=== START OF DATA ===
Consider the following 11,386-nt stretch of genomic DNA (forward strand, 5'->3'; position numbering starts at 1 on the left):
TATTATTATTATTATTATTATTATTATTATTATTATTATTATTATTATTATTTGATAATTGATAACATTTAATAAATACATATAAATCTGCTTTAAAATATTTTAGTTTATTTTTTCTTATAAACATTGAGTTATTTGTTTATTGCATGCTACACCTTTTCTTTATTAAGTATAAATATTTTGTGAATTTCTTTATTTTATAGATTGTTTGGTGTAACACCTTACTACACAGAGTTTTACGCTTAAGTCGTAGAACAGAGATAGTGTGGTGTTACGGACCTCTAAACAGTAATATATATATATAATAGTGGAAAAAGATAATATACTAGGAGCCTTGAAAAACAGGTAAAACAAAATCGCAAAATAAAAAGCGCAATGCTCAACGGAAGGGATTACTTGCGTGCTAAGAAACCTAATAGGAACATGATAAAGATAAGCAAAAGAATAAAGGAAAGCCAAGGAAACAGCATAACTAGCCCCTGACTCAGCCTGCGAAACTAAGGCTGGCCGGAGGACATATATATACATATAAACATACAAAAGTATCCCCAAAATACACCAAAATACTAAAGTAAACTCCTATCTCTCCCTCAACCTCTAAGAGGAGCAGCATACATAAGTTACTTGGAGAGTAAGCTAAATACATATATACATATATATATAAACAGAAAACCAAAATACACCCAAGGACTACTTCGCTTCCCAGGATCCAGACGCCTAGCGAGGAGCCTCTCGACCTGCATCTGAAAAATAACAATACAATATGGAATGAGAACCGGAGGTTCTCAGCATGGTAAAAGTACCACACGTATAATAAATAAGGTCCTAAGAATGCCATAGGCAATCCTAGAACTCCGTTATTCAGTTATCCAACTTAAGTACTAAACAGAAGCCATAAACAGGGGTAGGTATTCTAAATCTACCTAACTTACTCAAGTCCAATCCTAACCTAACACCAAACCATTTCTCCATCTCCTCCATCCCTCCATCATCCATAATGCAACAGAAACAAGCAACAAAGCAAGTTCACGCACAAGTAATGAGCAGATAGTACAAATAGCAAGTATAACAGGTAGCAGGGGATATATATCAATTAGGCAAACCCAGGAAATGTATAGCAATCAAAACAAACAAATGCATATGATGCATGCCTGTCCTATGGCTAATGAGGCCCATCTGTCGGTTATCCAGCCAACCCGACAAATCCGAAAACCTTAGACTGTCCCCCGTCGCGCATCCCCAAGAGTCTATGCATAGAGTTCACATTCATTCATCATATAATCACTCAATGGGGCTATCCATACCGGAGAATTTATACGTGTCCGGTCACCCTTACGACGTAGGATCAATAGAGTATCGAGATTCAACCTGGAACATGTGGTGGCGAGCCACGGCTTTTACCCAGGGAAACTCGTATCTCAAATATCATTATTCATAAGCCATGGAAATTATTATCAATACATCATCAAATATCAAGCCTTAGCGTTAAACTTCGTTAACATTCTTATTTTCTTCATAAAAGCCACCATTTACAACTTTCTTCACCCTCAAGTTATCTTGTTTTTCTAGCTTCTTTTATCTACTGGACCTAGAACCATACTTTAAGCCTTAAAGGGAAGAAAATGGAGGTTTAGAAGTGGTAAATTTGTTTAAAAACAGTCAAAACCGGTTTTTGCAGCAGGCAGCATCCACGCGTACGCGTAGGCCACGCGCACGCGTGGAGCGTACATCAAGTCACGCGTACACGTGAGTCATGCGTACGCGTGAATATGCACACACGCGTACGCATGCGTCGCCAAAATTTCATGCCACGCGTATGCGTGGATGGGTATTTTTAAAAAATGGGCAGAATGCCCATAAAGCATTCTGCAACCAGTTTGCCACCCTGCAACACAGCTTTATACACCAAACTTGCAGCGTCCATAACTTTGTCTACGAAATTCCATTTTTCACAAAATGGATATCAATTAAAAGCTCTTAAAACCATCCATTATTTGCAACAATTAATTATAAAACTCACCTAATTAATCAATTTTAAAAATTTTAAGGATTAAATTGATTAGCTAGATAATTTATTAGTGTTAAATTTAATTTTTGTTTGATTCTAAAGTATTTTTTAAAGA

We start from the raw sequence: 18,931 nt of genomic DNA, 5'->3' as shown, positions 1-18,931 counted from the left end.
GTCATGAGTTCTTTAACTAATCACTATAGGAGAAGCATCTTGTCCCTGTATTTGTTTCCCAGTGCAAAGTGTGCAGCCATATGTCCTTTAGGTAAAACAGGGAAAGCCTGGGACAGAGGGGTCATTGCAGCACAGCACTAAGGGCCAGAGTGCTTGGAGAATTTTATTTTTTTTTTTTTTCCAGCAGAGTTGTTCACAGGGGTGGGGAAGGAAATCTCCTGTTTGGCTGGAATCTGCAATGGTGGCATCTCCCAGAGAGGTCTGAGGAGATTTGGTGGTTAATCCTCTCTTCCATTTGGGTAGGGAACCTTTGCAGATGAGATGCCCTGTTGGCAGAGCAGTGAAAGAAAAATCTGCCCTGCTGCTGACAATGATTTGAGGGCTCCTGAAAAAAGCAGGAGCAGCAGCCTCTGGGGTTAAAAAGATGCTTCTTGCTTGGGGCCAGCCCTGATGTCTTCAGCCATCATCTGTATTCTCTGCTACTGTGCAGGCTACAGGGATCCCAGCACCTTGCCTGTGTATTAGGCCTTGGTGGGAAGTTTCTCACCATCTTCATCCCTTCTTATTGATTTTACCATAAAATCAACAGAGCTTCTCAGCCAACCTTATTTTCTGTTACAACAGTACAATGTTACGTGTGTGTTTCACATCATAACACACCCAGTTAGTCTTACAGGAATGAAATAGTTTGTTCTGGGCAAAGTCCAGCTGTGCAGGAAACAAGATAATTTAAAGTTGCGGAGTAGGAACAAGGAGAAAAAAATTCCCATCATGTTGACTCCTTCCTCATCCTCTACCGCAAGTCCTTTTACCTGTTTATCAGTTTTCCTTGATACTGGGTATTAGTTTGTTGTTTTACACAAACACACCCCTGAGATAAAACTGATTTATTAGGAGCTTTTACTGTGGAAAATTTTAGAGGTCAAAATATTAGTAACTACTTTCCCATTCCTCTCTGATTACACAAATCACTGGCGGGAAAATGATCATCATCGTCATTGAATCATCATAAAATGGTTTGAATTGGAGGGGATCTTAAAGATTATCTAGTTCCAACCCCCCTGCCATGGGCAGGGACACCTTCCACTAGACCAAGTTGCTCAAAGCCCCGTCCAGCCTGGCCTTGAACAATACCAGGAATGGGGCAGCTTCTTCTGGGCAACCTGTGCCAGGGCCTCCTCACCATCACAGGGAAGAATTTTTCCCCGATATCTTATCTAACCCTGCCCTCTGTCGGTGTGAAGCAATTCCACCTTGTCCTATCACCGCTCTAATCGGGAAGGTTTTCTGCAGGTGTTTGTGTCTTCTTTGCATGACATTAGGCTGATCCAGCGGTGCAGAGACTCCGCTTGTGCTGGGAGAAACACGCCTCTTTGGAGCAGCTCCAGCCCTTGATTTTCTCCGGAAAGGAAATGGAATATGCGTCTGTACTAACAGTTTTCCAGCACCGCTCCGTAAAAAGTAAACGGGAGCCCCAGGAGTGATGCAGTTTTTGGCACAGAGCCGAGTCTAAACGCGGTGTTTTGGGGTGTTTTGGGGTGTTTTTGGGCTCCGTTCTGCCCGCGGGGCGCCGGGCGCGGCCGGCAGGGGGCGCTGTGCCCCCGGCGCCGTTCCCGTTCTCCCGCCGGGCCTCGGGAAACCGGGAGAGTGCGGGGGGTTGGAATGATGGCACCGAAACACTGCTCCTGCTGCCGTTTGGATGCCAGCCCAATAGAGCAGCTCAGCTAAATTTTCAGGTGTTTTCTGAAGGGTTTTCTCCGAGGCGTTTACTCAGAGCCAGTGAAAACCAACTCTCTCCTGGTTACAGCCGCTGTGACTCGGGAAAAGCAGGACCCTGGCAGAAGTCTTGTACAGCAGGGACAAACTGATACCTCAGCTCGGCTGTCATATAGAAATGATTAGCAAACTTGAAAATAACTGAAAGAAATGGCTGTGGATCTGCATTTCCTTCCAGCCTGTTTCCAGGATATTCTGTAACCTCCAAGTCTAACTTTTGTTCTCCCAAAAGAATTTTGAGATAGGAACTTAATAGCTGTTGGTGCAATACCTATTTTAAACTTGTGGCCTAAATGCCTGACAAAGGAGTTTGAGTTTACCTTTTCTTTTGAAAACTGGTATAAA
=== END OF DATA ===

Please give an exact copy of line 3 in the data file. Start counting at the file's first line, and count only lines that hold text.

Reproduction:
We start from the raw sequence: 18,931 nt of genomic DNA, 5'->3' as shown, positions 1-18,931 counted from the left end.